The Stupidest Angel (Version 2.0) (Christopher Moore)

It’s Christmas in Pine Cove, and it will be one to remember, or perhaps not.  The evil developer Dale Pearson (generally described as such) is harassing his ex-wife Lena Marquez.  Tuck Case is in town with Roberto, his talking fruit bat.  Theo Crowe – former hippie turned well-intentioned lawman – is trying to keep a lid on things.  His wife, a former B-movie action star named Molly Michon whose mental state is precarious at best, is off her meds and slowly losing the distinction between her actual self and the barbarian warrior princess she used to play on the screen.  And the angel Raziel is about to grant a Christmas miracle, except that he is, indeed, the stupidest angel in the heavens and what he thinks people want is not actually what they want.  It’s a swirling mix of murder, mayhem, love, action, and more than a few laugh-out-loud funny bits – as one would expect from Moore – and the “2.0” at the end is a little epilogue that gives you a look at the characters a year on, when a new threat to Pine Cove appears.  Not one of Moore’s best, really, but well worth reading anyway.

Thy Kingdom Come: How the Religious Right Distorts the Faith and Threatens America – An Evangelical’s Lament (Randall Balmer)

I should really know better than to read books like this one.  It’s not like my blood pressure isn’t high enough already.  Balmer is a committed evangelical Protestant who refuses to accept the stranglehold that the Religious Right has on his fellow evangelicals or the ways in which that stranglehold has destroyed most of the claims those evangelicals have on their own past or even, at times, the very notion that they are Christian at all.  In a few short, well-documented chapters he outlines the history of the Religious Right in the US – a history that begins with a spirited defense of segregation and racism and only gradually expands to include more socially acceptable issues such as abortion, which evangelicals initially held rather pro-choice views upon – and the damage that history is doing to both the US in general and to American Christianity in particular.  It is impossible to read this book with anything approaching an open mind and still believe that the right-wing extremists masquerading as conservatives in America today have any moral legitimacy whatsoever or that they speak from any real sense of what the Good News of Christ actually was.  The fact that so many people in the US continue to give them that legitimacy and listen to their views speaks volumes about the sorry state of the American mind and the even sorrier state of American morals and faith.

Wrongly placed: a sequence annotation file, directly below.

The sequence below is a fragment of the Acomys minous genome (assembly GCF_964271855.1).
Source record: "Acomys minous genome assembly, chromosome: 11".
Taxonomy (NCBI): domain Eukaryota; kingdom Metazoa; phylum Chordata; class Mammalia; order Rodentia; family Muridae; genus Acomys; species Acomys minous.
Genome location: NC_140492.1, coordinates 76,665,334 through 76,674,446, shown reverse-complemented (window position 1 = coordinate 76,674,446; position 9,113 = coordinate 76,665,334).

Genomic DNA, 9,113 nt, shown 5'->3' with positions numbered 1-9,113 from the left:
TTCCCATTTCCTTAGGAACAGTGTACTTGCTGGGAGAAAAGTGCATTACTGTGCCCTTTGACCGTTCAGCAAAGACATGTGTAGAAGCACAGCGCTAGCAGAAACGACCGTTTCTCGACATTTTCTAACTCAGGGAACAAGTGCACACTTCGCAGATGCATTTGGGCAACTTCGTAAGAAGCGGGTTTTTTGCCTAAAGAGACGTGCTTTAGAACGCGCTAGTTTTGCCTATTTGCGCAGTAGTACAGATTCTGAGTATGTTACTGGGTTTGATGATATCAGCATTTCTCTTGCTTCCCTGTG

Bridge of Sighs (Richard Russo)

Books like this are what the words “big-hearted” and “shambling” were created to describe, though that would shortchange the complex, multi-layered structure of the book.  Told in a series of overlapping narratives – several in the present and one more as memory – this is the story of an ordinary life and the extraordinary events it can contain.  Lou C. Lynch (forever known as Lucy, thanks to a teacher’s imprecise diction and the attempted cruelty of his classmates) is a boy in Thomaston, a town in upstate NY that is slowly withering.  The tannery is poisoning the creek, and the old jobs are disappearing.  When Lucy’s father impetuously buys a corner grocery, he ties his family to the town.  It’s a story of Lucy and his father – warm-hearted, innocent, decent people.  Of Lucy’s mother, Tessa, and his eventual wife, Sarah.  Of Bobby Marconi, who flees the town to reinvent himself as Robert Noonan, an artist in Vienna.  It’s a memoir of Lucy’s youth and a bittersweet, melancholic reflection on his present.  Characters come in, play their roles (Lucy’s uncle Declan is a particularly interesting figure), and then disappear, sometimes tragically and sometimes quietly.  Life happens, and then it stops.  It’s a compelling and well-written tale of a quiet life full to the brim with stories.

Total Books: 66 to 74, depending on how one counts
Total Pages: 24,026
Pages/day: 65.8

Happy Reading!